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The Bone Shard Daughter by Andrea Stewart (The Drowning Empire #1)

Author: Andrea Stewart
Release date: 8 September 2020 (US); 10 September 2020 (UK)
Publisher:  Orbit
Genre: Fantasy
Goodreads: Here 

The emperor’s reign has lasted for decades, his mastery of bone shard magic powering the animal-like constructs that maintain law and order. But now his rule is failing, and revolution is sweeping across the Empire’s many islands.

Lin is the emperor’s daughter and spends her days trapped in a palace of locked doors and dark secrets. When her father refuses to recognise her as heir to the throne, she vows to prove her worth by mastering the forbidden art of bone shard magic.

Yet such power carries a great cost, and when the revolution reaches the gates of the palace, Lin must decide how far she is willing to go to claim her birthright – and save her people.

Packing wickedly clever plotting and superb world-building, Andrea Stewart’s The Bone Shard Daughter presents a larger-than-life epic through seamlessly interwoven storylines.
Set in an empire consisting of many islands, the Emperor rules with the forbidden magic of bone shards that power fuels monstrous constructs that enforce law and order. For decades the emperor has reigned, but now his rule is failing and whispers of revolution travel across the Empire’s islands.

Coming into the story, I had to get used to juggling between multiple perspectives from the get go but it was a surprisingly pleasant and hassle-free experience.

Who do we start with? Let’s unpack our main characters 🙂

The Bone Shard Daughter presents its story through a diverse cast of rich, compelling characters.

Lin is desperate to find her father’s favour and learn the magic that keeps the empire safe to secure her succession of the throne – the only way she knows to help her people.

Jovis, smuggler and thief on a desperate search for his lost wife, keeps finding himself unable to refuse pleas for help.

Sand, who goes from village to mango grove to village again, experiences an unlikely awakening that stirs her towards a search for the truth.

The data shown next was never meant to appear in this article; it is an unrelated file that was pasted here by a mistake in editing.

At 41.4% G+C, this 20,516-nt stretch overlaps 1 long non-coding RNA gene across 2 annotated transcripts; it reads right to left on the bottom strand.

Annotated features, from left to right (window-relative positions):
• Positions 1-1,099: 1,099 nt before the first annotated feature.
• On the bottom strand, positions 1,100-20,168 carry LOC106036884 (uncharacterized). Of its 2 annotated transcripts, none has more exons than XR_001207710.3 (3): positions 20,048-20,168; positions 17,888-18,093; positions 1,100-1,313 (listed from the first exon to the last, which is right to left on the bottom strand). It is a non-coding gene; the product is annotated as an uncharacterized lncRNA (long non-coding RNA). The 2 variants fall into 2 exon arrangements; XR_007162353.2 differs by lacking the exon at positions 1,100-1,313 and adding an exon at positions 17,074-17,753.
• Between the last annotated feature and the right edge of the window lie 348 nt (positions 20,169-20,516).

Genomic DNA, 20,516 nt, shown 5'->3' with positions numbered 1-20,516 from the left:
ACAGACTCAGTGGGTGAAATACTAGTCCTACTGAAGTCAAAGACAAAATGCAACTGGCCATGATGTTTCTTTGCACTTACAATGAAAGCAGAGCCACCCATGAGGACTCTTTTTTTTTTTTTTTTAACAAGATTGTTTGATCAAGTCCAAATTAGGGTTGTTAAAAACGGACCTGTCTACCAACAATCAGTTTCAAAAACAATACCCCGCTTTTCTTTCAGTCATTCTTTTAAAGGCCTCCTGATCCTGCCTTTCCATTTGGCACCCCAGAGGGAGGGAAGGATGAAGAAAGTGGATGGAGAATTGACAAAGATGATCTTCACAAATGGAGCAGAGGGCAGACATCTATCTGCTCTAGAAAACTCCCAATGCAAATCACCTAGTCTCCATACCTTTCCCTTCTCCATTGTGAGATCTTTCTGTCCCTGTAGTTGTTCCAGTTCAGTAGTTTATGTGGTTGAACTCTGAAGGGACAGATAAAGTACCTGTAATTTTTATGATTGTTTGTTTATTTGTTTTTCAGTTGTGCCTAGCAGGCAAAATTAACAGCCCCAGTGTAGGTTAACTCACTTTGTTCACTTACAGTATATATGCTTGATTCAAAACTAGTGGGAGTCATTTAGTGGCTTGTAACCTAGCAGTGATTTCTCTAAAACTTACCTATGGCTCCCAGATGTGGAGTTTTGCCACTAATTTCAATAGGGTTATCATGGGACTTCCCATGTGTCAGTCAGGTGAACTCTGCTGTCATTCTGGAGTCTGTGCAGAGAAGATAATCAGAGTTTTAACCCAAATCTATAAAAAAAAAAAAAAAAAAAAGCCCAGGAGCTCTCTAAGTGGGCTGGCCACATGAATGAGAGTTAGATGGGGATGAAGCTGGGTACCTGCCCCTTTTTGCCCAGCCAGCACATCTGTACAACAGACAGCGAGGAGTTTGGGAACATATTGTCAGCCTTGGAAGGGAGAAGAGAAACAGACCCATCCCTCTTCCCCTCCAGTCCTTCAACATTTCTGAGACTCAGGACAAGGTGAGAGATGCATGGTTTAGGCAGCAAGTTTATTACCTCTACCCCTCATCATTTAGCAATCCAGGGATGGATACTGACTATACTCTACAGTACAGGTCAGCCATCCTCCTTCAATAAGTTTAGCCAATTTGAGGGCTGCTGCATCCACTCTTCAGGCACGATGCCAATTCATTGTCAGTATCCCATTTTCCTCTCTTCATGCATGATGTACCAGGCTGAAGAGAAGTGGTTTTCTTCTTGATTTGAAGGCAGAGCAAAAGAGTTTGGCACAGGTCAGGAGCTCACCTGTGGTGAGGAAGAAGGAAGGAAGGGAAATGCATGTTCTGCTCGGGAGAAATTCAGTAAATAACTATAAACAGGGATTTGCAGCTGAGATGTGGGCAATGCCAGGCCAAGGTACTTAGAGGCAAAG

Ranami and Phalue, lovers from different backgrounds, find themselves having to address their differences while embroiled on a quest for revolution.

Stewart’s excellent pacing emphasizes the distinctive voices between these 5 perspectives, making the choice of having 2 first person POVs and 3 third person POVs work. Through these five perspectives, Stewart asks a concurrent, singular set of questions: What is the value of human life? Are they to be solely determined by their usefulness, skill, or intelligence? Lin finds herself having her worth constantly questioned by her skill to work the bone shard magic and adopts a primarily utilitarian view alike her father although she is more earnest in keeping her people’s best interests at heart. Jovis and his animal companion Mephis work against the Empire that mandates children to donate a bone shard in a disturbing ‘tithing festival’ for fueling the constructs that govern the empire, treating its people like spare parts; while also finding himself questioning the revolution’s approach in how it treats its allies. Ranami and Phalue find themselves using their political position in an injustice-fueled passion to spread equality throughout all the lands. Sand is left to discover her value as she wades on through her inability to retain long-term memory. All these storylines are handled with much grace and care that makes the main characters easy to be invested in and actively root for.